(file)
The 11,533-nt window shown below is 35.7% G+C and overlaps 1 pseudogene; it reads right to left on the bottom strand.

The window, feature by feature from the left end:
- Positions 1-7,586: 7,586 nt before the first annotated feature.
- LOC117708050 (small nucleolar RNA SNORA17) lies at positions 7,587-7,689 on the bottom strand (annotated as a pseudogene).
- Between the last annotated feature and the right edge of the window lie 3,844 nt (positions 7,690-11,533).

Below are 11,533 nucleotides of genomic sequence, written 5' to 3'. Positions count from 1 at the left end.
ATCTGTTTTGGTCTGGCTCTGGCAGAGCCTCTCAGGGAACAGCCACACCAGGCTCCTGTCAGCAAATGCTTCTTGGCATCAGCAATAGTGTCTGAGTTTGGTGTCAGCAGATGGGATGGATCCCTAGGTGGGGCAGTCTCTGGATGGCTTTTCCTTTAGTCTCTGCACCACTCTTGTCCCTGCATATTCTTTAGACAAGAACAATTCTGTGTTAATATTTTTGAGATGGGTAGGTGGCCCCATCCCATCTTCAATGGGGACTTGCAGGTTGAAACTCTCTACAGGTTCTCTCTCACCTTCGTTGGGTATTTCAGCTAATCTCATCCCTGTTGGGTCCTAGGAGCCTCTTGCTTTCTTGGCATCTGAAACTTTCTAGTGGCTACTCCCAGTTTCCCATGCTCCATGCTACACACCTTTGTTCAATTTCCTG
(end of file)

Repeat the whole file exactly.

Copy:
The 11,533-nt window shown below is 35.7% G+C and overlaps 1 pseudogene; it reads right to left on the bottom strand.

The window, feature by feature from the left end:
- Positions 1-7,586: 7,586 nt before the first annotated feature.
- LOC117708050 (small nucleolar RNA SNORA17) lies at positions 7,587-7,689 on the bottom strand (annotated as a pseudogene).
- Between the last annotated feature and the right edge of the window lie 3,844 nt (positions 7,690-11,533).

Below are 11,533 nucleotides of genomic sequence, written 5' to 3'. Positions count from 1 at the left end.
ATCTGTTTTGGTCTGGCTCTGGCAGAGCCTCTCAGGGAACAGCCACACCAGGCTCCTGTCAGCAAATGCTTCTTGGCATCAGCAATAGTGTCTGAGTTTGGTGTCAGCAGATGGGATGGATCCCTAGGTGGGGCAGTCTCTGGATGGCTTTTCCTTTAGTCTCTGCACCACTCTTGTCCCTGCATATTCTTTAGACAAGAACAATTCTGTGTTAATATTTTTGAGATGGGTAGGTGGCCCCATCCCATCTTCAATGGGGACTTGCAGGTTGAAACTCTCTACAGGTTCTCTCTCACCTTCGTTGGGTATTTCAGCTAATCTCATCCCTGTTGGGTCCTAGGAGCCTCTTGCTTTCTTGGCATCTGAAACTTTCTAGTGGCTACTCCCAGTTTCCCATGCTCCATGCTACACACCTTTGTTCAATTTCCTG